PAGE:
- Possible solution – Either don’t rinse your grains, or only rinse with filtered water.
Tips for the Seasoned (and Beginner) Kefir Maker
I polled a few of my real foodie buddies, asking them what insight they can offer to those who are interested in making kefir, or who have been making it for some time. Their advice is spot on, and helpful even to me twelve months into this gig!
Be patient, observe often, and use less milk if you’re trying to develop the grains. ~ Soli at I Believe in Butter
Make sure your room is not too cold. Be careful if you’ve got it fermenting in the room with other things like kombucha. They’ve really got to have some distance between them. The longer you let kefir sit, the thicker and more tart it will be. ~ Sara at The Granola Mommy
The longer you let it ferment, the more acidic and sour the kefir tastes. We are used to that because I chronically over ferment mine lol, but if you are just beginning you definitely want to strain the kefir grains after a shorter amount of time than longer amount of time. ~ Sara at Simple Life, Abundant Life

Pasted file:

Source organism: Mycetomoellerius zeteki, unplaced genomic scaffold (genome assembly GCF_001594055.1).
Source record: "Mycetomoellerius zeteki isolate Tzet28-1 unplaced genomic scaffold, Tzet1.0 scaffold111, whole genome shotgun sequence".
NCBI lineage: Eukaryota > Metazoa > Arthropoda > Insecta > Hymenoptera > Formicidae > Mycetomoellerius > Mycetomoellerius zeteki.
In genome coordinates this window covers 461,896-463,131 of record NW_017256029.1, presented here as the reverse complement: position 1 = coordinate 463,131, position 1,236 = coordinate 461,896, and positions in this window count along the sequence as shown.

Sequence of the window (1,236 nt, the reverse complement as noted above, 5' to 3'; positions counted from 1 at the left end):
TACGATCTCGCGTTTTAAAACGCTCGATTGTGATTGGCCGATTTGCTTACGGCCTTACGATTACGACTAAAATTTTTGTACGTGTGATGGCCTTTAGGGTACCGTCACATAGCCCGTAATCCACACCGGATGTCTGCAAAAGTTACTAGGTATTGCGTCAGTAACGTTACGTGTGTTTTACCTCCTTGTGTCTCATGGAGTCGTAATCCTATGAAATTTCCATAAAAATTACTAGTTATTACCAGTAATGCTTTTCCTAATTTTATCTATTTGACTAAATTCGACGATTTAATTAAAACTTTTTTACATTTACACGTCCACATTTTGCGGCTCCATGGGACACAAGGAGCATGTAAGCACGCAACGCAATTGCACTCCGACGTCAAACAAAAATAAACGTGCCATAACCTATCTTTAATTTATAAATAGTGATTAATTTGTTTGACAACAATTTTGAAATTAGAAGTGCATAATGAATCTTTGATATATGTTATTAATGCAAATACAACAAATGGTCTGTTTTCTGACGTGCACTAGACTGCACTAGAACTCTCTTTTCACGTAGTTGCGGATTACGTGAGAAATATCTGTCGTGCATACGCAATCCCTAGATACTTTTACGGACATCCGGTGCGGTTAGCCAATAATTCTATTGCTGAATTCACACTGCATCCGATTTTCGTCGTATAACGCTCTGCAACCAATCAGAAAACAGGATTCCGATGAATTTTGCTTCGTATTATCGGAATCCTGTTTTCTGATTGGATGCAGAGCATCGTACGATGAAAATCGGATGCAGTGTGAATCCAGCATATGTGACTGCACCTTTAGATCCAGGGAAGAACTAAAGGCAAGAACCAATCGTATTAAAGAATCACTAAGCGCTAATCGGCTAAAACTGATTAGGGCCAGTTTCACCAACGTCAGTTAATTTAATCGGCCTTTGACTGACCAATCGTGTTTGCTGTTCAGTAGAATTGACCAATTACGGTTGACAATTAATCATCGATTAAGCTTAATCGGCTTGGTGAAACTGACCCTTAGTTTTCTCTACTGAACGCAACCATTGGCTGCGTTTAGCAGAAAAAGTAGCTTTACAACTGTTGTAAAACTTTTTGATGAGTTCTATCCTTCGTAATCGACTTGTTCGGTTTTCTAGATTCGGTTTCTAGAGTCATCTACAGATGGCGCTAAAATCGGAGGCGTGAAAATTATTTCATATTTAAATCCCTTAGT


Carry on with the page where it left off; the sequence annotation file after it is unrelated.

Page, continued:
I’d just encourage people that it’s not hard or scary to make and keep going! I was amazed at how simple it is–straining is the only time-consuming part. Once I’d made a few batches, it became routine to just keep it going. ~ Marie at The Homesteader School
It is a bit expensive to buy in stores already made but very easy and inexpensive to make at home, plus rinsing between batches is not necessary. ~ Sarah at Real Food Outlaws
Making sure my milk is room temperature before putting in the grains has drastically helped my kefir. ~ Donielle at Natural Fertility and Wellness
Aren’t sure if you will like drinking kefir straight? You can use it in smoothies, batters, and other baked goods where milk, yogurt, or buttermilk is called for. ~ Katie at Simply Foody
In the winter, I cover it with a clean cloth and rubber band. Then, I cover it again with the “magic fermenting sock”, which is really just an old mismatched dress sock of my husband’s, with about half of it cut off. In the winter it gives a nice little kick start! ~ Laurie at Commonsense Home
Are you ready? Do you feel armed with enough information to get started? If not, let me know!
Tell me in the comments whether you have or haven’t made dairy kefir yet, and if you haven’t, tell me what’s stopping you from taking this baby step!
Disclaimer: This post contains affiliate links. By making a purchase through those links, I will earn commission that helps to keep the lights on in the Crumbs house – with no additional cost to you. Thank you for supporting Crumbs in this way. Read my full disclosure statement here.